What is 5G and How Will it Impact Hotels?

By Hotel Tech Report

Last updated January 26, 2022

5 min read


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As a forward-thinking hotelier, you always want to be aware of the latest trends in the industry. You make the necessary investments and updates to ensure your hotel is always ahead of the competition, especially when it comes to technology. But maybe you’ve heard about 5G or WiFi 6 and aren’t quite sure how they fit into your hotel’s operations. You may be wondering if this new technology is expensive or if there are any downsides. Or maybe you’re wondering if 5G or WiFi 6 are even relevant to your hotel. In this article, we’ll outline exactly what these new technologies are and what they mean for the hotel industry. In just a few minutes, you’ll have the answers to your questions about 5G vs. 4G and new insights about WiFi 6 so you can make sure your hotel has the technology infrastructure that guests expect.

 

What is 5G and How Does it Work?

If you aren’t very familiar with 5G, that’s okay! 5G the fifth generation of mobile broadband, which would eventually replace 4G - the type of connection you likely have on your smartphone. Currently 5G is only available in a few cities, but it’s expected to roll out on a wider scale sometime soon, though it’s not clear exactly when. The main differences that 5G brings are lower latency (allowing devices to be more responsive), larger channels (to download big files faster, for example), and the possibility to connect lots of devices at once (such as smart home devices).

That all sounds great, but you may be wondering how exactly 5G works. Unlike the 4G networks available now, 5G uses three different frequency bands. A frequency band’s speed depends on the number of channels and how wide of a range it has:

  • Low-band (airwaves up to 1Ghz): Offers the widest reach, but the fewest number of channels out of the three bands. This means low-band offers a lot of coverage (even strong wall penetration, which is helpful if you use your phone in a high-rise or a parking garage), but there aren’t many channels, so the speeds for low-band 5G are comparable to 4G. Out of the US cell carriers, AT&T and T-Mobile use low-band.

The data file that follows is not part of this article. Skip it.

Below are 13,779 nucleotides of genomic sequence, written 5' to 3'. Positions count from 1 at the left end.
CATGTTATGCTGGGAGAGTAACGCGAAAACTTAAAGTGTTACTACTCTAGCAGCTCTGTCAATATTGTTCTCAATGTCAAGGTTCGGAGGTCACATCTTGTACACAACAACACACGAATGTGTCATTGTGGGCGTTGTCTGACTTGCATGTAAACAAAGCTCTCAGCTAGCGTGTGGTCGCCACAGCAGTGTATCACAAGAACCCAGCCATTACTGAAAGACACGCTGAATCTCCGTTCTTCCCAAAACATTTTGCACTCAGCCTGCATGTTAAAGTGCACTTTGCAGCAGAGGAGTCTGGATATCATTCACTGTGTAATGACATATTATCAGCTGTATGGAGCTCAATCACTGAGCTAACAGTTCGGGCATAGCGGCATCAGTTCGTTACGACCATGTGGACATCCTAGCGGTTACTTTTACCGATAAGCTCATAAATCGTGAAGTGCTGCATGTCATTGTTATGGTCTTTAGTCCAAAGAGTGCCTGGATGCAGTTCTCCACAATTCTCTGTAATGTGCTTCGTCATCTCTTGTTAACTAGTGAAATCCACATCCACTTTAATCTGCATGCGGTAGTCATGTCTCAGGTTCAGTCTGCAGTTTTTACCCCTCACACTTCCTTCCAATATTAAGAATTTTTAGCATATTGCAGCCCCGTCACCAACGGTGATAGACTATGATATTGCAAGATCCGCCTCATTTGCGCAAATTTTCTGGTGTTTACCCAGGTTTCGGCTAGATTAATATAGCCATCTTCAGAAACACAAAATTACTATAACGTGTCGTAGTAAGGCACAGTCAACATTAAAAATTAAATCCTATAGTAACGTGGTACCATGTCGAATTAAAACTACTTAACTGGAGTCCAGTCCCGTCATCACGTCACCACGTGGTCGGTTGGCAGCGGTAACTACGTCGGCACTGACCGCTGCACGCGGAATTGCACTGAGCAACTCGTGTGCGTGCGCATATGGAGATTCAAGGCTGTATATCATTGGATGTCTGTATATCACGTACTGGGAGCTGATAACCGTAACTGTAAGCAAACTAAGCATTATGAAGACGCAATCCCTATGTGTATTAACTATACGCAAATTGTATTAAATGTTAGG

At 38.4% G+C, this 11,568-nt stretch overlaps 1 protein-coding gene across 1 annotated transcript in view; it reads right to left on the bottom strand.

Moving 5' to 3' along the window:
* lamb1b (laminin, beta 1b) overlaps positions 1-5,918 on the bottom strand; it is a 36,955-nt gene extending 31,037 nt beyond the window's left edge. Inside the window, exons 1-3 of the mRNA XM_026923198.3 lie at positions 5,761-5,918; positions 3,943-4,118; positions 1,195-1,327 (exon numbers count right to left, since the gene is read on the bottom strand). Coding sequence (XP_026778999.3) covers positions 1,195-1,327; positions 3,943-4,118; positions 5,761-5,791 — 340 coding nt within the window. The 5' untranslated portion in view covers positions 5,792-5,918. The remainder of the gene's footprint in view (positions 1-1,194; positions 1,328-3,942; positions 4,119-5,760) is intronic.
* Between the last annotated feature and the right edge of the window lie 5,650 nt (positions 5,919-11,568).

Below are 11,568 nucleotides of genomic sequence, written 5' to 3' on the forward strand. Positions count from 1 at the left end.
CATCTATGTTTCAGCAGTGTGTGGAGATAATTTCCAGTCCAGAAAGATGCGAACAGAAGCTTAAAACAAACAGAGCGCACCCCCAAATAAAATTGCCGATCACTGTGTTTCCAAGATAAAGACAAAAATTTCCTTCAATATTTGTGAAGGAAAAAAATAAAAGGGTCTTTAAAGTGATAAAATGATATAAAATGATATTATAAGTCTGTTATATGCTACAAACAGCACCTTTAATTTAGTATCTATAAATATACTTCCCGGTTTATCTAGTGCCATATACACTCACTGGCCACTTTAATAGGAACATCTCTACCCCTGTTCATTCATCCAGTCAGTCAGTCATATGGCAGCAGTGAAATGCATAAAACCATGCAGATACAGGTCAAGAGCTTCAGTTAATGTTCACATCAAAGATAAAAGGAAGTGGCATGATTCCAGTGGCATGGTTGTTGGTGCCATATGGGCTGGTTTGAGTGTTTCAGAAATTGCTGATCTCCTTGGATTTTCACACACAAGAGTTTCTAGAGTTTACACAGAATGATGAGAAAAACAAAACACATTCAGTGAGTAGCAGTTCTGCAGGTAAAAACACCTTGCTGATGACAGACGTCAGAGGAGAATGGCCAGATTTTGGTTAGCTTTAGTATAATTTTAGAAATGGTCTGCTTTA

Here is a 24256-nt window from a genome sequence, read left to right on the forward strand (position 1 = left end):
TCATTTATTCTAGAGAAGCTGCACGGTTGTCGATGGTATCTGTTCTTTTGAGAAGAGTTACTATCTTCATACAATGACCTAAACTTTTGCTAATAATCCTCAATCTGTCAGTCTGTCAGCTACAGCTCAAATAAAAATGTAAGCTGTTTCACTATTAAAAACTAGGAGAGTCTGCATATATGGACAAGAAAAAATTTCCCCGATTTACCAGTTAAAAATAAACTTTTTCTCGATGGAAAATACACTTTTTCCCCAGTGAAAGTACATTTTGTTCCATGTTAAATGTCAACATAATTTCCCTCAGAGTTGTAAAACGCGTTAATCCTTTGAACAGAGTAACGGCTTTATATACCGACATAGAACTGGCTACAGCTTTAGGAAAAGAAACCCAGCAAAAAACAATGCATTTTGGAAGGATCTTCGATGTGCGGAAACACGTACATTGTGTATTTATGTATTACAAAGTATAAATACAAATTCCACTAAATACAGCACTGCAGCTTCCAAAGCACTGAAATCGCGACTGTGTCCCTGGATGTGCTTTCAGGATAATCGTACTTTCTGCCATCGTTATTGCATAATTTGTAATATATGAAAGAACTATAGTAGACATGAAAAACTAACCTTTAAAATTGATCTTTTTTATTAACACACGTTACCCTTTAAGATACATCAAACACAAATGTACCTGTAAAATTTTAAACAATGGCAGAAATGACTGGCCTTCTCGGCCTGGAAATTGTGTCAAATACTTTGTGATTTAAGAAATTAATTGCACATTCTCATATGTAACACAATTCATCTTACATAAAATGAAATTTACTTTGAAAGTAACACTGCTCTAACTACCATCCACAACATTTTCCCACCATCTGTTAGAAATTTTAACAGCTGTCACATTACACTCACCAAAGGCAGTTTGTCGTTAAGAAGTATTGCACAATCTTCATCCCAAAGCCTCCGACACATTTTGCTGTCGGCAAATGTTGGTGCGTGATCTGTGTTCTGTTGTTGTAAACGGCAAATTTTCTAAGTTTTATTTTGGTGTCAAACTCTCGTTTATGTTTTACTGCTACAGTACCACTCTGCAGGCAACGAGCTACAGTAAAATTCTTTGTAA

• Mid-band (airwaves between 1-10Ghz): Offers slightly less reach than low-band (about a half mile from the tower), but more channels, which means mid-band carries the majority of 5G traffic. This one has decent speed and decent coverage. In the US, only Sprint uses mid-band right now.

  • High-band (airwaves 20-100Ghz): Offers the most potential for 5G. Currently high-band isn’t used often for consumer devices, but it can deliver super-fast speeds. The range of this frequency is quite limited, though (around 800 feet from the tower), so cell service providers may experiment with installing smaller antennae in more locations in order to deliver reliable high-band service. Verizon, AT&T, and T-Mobile are using high-band.

In theory, the unique 5G network architecture means that no matter where you are, you can have ultra-speedy mobile broadband. In practice, however, studies show that the average real-life 5G connection isn’t that much faster than the 4G that’s widespread today.

 

4G vs. 5G: Where Are We Today?

If 5G has so many advantages - and if it’s already in some cities - why hasn’t it rolled out across the world yet? There are two main reasons for the sluggish rollout: the expensive infrastructure upgrades required and the need for 5G-compatible mobile devices.

“The shift to 5G feels like a tech revolution happening in slow motion. In 2019, AT&T and Verizon, the two largest American carriers, lit up their 5G networks in a small number of cities. Handset makers released only a handful of phones compatible with the new standard. The overwhelming majority of us saw no meaningful improvement to our cellular networks.” ~NY Times